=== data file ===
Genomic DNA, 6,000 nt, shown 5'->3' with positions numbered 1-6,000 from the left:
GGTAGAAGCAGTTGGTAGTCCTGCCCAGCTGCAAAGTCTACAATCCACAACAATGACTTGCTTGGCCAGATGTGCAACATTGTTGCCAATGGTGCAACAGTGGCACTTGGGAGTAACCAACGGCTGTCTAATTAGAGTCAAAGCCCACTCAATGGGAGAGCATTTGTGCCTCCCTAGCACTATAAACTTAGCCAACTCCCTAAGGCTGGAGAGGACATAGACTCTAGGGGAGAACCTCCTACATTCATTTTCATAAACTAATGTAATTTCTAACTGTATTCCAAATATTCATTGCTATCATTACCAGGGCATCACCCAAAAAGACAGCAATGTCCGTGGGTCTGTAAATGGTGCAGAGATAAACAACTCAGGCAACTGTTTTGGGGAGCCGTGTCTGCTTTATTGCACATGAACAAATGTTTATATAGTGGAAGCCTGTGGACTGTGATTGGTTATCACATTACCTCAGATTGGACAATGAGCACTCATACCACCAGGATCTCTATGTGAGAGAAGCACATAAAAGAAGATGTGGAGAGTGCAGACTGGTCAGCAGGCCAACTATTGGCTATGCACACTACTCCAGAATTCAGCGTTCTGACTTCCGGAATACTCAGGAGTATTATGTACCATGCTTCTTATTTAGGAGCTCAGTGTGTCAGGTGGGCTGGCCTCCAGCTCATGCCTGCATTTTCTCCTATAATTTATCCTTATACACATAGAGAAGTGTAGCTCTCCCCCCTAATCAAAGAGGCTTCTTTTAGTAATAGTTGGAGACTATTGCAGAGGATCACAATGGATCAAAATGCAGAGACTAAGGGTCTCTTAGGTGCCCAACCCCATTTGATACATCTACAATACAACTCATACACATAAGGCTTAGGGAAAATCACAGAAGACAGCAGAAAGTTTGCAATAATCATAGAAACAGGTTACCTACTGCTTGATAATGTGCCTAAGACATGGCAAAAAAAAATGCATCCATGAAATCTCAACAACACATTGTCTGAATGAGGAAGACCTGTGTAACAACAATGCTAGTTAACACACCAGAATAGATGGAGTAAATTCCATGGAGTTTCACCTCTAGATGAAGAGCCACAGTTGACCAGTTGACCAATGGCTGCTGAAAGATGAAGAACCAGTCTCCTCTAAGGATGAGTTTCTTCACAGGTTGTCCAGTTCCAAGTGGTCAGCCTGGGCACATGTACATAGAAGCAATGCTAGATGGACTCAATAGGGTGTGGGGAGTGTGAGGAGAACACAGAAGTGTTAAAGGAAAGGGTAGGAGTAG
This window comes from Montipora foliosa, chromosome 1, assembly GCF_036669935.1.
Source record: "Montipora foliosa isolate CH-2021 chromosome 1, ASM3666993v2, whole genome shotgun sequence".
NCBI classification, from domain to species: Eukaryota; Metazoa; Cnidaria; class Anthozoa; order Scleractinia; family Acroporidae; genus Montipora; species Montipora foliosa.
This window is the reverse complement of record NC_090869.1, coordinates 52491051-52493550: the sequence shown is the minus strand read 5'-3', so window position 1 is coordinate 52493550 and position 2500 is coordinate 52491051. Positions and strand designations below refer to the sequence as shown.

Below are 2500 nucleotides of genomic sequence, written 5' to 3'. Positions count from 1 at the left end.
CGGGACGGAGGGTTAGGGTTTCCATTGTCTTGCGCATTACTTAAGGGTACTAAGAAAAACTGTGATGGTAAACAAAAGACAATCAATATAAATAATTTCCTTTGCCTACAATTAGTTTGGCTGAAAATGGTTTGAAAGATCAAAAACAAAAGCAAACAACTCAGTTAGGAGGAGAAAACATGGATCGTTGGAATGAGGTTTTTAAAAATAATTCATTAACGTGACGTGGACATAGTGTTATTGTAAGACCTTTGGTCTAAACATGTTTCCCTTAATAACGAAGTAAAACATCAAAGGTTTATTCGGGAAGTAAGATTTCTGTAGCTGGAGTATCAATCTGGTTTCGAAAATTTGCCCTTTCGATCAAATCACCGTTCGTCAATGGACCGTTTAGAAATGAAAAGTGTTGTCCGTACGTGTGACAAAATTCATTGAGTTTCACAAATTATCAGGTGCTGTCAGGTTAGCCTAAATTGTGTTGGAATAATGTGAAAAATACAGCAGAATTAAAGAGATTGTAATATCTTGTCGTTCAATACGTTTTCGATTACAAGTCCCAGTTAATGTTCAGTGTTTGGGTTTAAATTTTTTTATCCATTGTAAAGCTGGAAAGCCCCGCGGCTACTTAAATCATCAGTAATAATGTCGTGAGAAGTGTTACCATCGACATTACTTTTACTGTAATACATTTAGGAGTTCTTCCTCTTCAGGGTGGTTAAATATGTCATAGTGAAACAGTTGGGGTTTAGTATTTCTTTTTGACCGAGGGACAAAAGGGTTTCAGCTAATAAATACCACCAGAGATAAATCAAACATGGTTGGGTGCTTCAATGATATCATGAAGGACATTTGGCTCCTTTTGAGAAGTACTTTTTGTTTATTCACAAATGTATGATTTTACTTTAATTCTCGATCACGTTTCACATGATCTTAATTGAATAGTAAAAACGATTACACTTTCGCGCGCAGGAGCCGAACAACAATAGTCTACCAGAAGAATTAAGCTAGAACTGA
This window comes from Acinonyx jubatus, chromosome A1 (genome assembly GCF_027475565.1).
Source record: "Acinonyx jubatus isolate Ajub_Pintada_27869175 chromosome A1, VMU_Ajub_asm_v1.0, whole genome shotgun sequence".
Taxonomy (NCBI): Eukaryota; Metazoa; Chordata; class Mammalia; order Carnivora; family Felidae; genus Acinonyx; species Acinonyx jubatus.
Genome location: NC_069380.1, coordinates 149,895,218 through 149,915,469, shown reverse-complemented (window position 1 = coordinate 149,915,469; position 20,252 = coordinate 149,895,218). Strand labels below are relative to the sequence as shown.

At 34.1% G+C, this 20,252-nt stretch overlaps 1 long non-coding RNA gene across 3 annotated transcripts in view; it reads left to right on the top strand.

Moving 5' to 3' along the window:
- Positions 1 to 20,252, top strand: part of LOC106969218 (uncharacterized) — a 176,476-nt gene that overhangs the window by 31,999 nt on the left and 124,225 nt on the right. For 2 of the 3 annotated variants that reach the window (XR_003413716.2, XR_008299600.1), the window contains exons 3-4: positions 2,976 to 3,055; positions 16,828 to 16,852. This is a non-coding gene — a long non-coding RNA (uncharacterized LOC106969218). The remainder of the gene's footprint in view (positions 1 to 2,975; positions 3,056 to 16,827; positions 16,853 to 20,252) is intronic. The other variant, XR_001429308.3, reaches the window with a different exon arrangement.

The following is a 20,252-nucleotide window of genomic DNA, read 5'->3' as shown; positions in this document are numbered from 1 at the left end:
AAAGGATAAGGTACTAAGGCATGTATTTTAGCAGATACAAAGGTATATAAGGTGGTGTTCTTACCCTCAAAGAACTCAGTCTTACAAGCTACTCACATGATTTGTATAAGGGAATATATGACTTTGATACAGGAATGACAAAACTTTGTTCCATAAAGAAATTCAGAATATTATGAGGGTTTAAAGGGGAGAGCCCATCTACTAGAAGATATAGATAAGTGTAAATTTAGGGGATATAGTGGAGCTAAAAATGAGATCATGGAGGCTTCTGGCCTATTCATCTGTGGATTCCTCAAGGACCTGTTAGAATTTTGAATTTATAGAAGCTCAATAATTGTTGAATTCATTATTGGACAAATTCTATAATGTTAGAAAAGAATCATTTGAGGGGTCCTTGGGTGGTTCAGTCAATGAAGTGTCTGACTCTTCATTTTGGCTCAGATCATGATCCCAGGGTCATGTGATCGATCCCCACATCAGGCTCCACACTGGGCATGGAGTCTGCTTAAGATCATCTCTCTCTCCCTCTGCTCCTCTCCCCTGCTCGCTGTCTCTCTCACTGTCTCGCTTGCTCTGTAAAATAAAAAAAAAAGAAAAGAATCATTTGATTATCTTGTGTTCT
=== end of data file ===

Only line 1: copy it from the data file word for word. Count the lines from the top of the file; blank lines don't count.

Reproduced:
Genomic DNA, 6,000 nt, shown 5'->3' with positions numbered 1-6,000 from the left: